A Cow, a Controversy, and a Dashed Dream of More Humane Farms

On the morning of August 7, Alison Van Eenennaam awoke to a tweet from a man she had never met. He had sent her a link to a story written in German, illustrated with a clip-art cow next to an udder-pink biohazard symbol. “Aren’t you involved in the hornless cows criticized here by a German NGO?” the man tweeted at Van Eenenaam from nine time zones away. “Can you give us some details on what @US_FDA found?”Van Eenennaam could not. But not because she didn’t have the details.For nearly two years the animal geneticist and her team at UC Davis had been meticulously poking, prodding, weighing, and measuring a herd of six young, genetically dehorned Herefords. Born on campus in September of 2017, the calves were gene-editing royalty. Their father, Buri, had been created in a lab in Minnesota a few years before, his genome tweaked by the agtech startup Recombinetics to prevent him from growing horns. Horns are considered a menace in the commercial dairy business and typically get burned off, so the startup had set out to use engineering to make a more humane livestock industry.
A world-first, he and his half-brother Spotigy were an overnight media sensation. “We know exactly where the gene should go, and we put it in its exact location,” Recombinetics executives told Bloomberg in 2017. That year, Van Eenennaam secured a half-million-dollar grant from the US Department of Agriculture to see if Buri’s descendants would inherit his genetic alteration as intended, and to study those animals’ health and dairy-producing potential. (Spotigy was sacrificed in 2016 to analyze his meat for quality. He did not sire any calves.)So as she stared at Twitter on that recent August morning, Van Eenennaam knew more than anyone about Buri and his extended family. Including the fact that six months before, scientists at the US Food and Drug Administration had stumbled upon a surprise in Buri’s DNA. There had been an accident during Recombinetics’ editing process. And the mistake had been passed down to four of Buri’s six calves, along with the hornless gene. Yet those calves were every bit as healthy as their naturally horned Hereford counterparts, as far as she could tell.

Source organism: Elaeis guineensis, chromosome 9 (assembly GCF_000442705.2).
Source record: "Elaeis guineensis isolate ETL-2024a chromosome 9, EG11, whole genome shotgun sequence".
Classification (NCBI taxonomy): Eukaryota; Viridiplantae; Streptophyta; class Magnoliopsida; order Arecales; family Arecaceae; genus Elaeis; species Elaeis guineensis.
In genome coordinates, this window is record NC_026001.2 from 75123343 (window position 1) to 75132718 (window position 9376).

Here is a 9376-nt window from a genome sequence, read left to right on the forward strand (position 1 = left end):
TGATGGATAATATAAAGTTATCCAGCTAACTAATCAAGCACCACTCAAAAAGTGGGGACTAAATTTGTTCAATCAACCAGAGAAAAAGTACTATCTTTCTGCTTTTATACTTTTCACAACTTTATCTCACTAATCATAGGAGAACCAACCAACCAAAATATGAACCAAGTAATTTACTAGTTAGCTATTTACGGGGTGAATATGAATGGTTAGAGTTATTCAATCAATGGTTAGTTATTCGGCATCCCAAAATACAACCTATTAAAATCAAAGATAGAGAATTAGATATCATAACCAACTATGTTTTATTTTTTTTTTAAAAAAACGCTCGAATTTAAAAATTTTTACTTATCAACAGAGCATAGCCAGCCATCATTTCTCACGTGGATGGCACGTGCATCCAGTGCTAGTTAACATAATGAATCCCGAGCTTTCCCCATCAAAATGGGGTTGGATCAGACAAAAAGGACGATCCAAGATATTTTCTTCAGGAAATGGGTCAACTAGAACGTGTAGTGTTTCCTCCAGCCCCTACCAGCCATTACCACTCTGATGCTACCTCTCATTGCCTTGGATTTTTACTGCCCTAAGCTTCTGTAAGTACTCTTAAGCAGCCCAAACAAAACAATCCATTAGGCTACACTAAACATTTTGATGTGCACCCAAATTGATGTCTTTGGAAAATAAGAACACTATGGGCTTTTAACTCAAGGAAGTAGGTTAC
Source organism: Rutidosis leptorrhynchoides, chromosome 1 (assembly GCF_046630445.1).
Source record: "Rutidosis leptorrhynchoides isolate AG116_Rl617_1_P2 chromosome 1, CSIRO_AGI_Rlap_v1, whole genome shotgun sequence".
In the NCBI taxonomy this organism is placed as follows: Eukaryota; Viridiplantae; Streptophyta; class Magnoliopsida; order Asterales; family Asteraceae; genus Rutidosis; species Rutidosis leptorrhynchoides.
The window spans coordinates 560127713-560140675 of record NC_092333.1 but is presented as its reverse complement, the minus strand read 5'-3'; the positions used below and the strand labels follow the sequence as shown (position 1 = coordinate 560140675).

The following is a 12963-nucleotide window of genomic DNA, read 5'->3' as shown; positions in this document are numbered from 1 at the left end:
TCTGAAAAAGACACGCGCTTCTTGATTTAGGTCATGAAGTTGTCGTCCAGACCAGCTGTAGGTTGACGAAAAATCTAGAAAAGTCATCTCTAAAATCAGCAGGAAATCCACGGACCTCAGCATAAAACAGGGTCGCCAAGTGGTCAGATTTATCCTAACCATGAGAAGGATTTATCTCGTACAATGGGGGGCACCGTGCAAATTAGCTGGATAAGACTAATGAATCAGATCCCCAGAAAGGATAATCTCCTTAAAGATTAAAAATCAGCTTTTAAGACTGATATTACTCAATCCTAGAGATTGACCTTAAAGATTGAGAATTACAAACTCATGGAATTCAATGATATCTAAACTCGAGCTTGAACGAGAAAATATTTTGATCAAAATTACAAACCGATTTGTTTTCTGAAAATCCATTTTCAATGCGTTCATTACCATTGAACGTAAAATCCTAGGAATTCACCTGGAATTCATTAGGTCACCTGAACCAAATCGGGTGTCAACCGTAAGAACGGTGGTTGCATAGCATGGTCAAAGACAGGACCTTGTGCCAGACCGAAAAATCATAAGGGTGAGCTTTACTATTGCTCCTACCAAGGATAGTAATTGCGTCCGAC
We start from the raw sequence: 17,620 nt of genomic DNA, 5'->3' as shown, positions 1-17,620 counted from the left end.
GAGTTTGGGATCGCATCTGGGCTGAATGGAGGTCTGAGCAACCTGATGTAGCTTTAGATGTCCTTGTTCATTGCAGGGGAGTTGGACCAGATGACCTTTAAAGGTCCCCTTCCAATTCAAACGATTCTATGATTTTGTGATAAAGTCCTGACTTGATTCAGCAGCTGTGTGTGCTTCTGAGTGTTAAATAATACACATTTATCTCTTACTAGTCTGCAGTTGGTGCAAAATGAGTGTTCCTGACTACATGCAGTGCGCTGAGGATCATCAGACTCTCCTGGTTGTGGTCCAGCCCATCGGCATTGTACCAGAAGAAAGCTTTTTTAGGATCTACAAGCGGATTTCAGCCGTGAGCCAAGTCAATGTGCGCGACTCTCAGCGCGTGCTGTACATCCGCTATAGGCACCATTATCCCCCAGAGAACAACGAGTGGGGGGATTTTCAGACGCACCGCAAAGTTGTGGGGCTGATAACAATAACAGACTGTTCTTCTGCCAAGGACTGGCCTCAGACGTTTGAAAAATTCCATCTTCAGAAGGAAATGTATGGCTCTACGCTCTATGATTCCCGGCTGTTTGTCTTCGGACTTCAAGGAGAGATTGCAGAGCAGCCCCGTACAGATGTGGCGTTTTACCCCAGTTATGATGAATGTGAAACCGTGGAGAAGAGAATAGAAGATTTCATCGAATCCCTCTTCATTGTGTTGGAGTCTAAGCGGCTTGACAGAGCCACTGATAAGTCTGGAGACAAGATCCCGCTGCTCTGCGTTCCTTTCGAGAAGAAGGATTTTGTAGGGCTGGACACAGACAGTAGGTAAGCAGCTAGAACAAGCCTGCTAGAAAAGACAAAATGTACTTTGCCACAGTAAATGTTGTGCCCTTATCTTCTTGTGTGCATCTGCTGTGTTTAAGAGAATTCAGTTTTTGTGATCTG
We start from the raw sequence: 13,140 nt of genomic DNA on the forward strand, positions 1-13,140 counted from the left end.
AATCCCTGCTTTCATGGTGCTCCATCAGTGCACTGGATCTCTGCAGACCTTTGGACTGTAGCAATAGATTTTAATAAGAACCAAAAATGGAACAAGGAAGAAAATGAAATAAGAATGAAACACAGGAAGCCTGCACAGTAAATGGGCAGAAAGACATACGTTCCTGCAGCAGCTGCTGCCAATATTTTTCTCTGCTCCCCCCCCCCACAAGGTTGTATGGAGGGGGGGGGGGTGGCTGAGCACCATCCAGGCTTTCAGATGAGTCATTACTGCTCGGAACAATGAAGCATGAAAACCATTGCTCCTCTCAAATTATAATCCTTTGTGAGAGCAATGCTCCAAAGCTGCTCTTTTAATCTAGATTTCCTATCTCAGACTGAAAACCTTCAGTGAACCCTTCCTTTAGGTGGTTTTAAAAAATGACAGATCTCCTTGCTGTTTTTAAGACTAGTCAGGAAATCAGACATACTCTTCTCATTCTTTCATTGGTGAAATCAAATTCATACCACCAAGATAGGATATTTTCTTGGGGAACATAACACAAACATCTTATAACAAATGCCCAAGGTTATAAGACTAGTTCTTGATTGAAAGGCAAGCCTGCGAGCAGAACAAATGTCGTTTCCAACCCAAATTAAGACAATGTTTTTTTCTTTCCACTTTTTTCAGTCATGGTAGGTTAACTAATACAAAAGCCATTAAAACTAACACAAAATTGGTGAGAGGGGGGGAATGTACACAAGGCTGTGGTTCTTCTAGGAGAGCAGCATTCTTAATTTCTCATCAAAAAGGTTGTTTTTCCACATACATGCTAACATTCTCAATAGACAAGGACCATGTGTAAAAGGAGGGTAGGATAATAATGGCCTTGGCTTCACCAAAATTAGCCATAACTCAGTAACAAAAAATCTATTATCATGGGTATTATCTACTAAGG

But she couldn’t talk about any of that because she had submitted a paper on it to a journal for peer review. If she discussed it now, her paper could get rejected. So she seethed to herself as she read a line in the German story: “No research has been carried out on the possible consequences for animal health, or whether these additional genes are biologically active.”

Research takes time, especially when it involves animals with a nine-month gestation period. By the time those results get published, the study is in a sense old news. It looks back at the long story of a scientific discovery, like peering at ancient starlight through the barrel of a telescope. In the age of the internet, scientists have grown increasingly impatient with the plodding pace of traditional publishing and sought to shake it up . For the most part, these growing pains have remained cordoned off in conference proceedings, invisible to the general public. But sometimes, clashes in publishing culture can spill over into the real world in unexpected ways, shaping public opinion with wide-reaching effects. In the case of the hornless cows—the would-be poster calves of the future of food—it would turn their story upside down.

Van Eenennaam moved from Melbourne, Australia to Davis, California right as genetic engineering was transforming the agricultural college town. In nearby fields the Flavr Savr tomato was making its way out of the ground and into local grocery stores, to become the first genetically modified food available for purchase.